Thursday, November 23, 2017

A Storehouse Of Treasures Opens By Itself - A Thanksgiving Day Reverie And Homage To John Tarrant

NOTE 3/29/2018:  Happy to say that I was misinformed (my mistake) that John Tarrant, zen master and writer, had died in 2010.  He is alive and kicking zen rocks up and down zen non-hills still.  I will just let this essay stand as is.


So the grackle wrestles with the tree top...

These pentitential psalms of David play while snow flurries out over the creek below, the spruce trees sift-sort out just which large bird will try their tips to rest upon...grackles and, yesterday, an enormous eagle regally perched in stillness as the tree top bent from feather weight still, a day after the grackle's heft, gently sways. 
No need to watch the breath here in Keene.
What is seen is enough to nestle one inside and out.
Cold feet. Too ensconced to move and search - sort for socks.
Upstairs a toilet flushes. Two year old feet clumsily thump
as David laments, 
"As the hart panteth after the water brooks, so panteth my soul after thee, O God. . .My tears have been my meat day and night, while they continually say unto me, Where is thy God?"
Meanwhile baking turkey aroma, and sage cornbread (NO sugar) dressing, wafts downstairs where I am beside the large plate glass door waking up, espresso cup full and steaming, taking in the what is seen. And heard.
Pondering this offering from John Tarrant, Western zen teacher who, I am sad to say, I discover online just this morning, passed in 2010 and, I am surprised to read, had been living in Jersey City just a Hudson River away from my East Village perch. Had I known he was so close by I would have gladly trekked over bridge and river to sit with him. 
I discovered Tarrant years ago via an anthology of American Buddhist poetry, Beneath A Single Moon, and fell madly in love with his poem, Poem To Be Recited While Banishing Loneliness (posted in comment section below this post) where I instantly memorized the phrase, "he does not shut out any part of himself." This is the essense of Jungian psychology, Jung's notion, or more-than-notion but arrival again and again to an authentic experience of wholeness (what I experience as hold-ness) which includes everthing (natch) and does not exclude or shut out or prefer/value one quality over another. Conscious wholeness, conscious being the operative word, is what Jung means as does Tarrant's line and poem entire. 
So the grackle wrestles with the tree top where I sit with fullness and grief knowing that a remote teacher has been dead 7 years and I had often enough entertained sitting with Tarrant and perhaps find some help with my own wresting a poem, my life's too big to wrestle with, the mind not withstanding, into some good-enough resonant holding/beholding (my frozen fingers just typed "begolding", thank you Mr. Tarrant).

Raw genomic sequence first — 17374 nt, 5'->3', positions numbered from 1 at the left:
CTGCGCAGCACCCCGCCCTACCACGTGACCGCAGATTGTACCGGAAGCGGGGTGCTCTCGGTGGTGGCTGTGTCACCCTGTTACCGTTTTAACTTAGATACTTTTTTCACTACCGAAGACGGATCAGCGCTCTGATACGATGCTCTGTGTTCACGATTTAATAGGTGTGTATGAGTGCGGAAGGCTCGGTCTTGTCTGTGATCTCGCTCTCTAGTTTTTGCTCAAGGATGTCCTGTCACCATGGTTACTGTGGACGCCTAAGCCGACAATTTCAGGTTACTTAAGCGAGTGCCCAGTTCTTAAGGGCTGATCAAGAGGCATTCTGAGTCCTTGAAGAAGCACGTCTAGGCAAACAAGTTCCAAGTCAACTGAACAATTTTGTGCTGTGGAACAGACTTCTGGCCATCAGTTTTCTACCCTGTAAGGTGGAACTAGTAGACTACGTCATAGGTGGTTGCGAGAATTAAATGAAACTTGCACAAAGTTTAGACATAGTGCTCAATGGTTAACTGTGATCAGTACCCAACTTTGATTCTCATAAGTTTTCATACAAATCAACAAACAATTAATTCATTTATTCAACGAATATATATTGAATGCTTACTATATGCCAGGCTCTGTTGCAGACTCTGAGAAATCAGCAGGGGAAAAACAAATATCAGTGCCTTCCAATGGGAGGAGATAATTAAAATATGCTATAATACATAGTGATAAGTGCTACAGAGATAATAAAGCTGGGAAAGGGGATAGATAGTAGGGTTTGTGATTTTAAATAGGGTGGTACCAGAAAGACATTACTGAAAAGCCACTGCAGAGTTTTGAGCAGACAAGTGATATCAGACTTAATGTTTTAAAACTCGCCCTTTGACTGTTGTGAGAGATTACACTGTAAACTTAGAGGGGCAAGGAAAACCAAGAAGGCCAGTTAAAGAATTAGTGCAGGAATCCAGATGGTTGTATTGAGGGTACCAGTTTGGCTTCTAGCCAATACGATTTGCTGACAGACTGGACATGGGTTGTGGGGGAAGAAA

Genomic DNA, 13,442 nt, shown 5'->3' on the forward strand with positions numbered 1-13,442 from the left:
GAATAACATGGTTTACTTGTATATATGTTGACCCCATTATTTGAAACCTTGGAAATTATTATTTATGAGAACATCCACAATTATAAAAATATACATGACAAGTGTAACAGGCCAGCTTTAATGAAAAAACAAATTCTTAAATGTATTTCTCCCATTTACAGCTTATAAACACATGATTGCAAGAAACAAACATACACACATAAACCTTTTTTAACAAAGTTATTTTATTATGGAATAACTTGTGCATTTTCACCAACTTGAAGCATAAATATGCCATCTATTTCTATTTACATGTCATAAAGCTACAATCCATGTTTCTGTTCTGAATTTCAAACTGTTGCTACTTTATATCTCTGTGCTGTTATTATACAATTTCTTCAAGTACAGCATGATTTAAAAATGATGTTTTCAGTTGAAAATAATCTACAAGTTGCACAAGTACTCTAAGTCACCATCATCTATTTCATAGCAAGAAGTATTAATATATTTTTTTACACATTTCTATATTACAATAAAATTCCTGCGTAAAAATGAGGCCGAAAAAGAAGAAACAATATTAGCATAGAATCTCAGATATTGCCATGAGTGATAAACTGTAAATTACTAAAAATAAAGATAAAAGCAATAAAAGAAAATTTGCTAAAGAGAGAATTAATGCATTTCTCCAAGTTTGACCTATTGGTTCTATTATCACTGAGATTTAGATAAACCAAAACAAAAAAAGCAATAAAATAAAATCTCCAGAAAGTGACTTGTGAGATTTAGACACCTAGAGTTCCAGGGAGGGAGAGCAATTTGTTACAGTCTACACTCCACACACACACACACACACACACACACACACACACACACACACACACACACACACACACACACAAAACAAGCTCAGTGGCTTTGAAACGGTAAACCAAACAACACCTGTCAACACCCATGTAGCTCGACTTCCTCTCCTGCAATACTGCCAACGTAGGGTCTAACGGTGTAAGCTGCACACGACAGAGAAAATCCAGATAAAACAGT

This koan comes to me from Tarrant now, fitting for the present view through the glass, a black cat named Shadow now at my feet, news of Tarrant taking off "the tight shoe of the body" seven years now and now the word year means nothing at all, and while I sit watching the world is shaking off its dusty robe. And will continue to do so. Did so while I slept with cold feet and nose tip, the room being frigid inspite of a heater hissing away, its blue flame, gold too, somehow burns without any motion that I can see, my eyes trying to catch some fire to warm from the outside in. Evenso, in spite of discomfort up here in winter mountain cold is the thing, reminds me that I am heavily ecstatically (a rare event in older age) alive.
Having lived in a giant city for half my life now I wouldn't exchange my freezing toes and nose, these flannel sheets, red red, for all the miracle of its bridges and its parks, the mourning dove on my fire escape waking me to receive the noise of the all too human world mugged by machines and machinations, odd treasures that they are or can be or we must alchemize into.
From John Tarrant a fitting koan for Thanksgiving day:
The storehouse of
treasures opens by 
You can take them,
you can use them,
anyway you wish. 
I look up from this just in time to see a large black wing disappear behind a stand of spruce. What eyes and wings are for.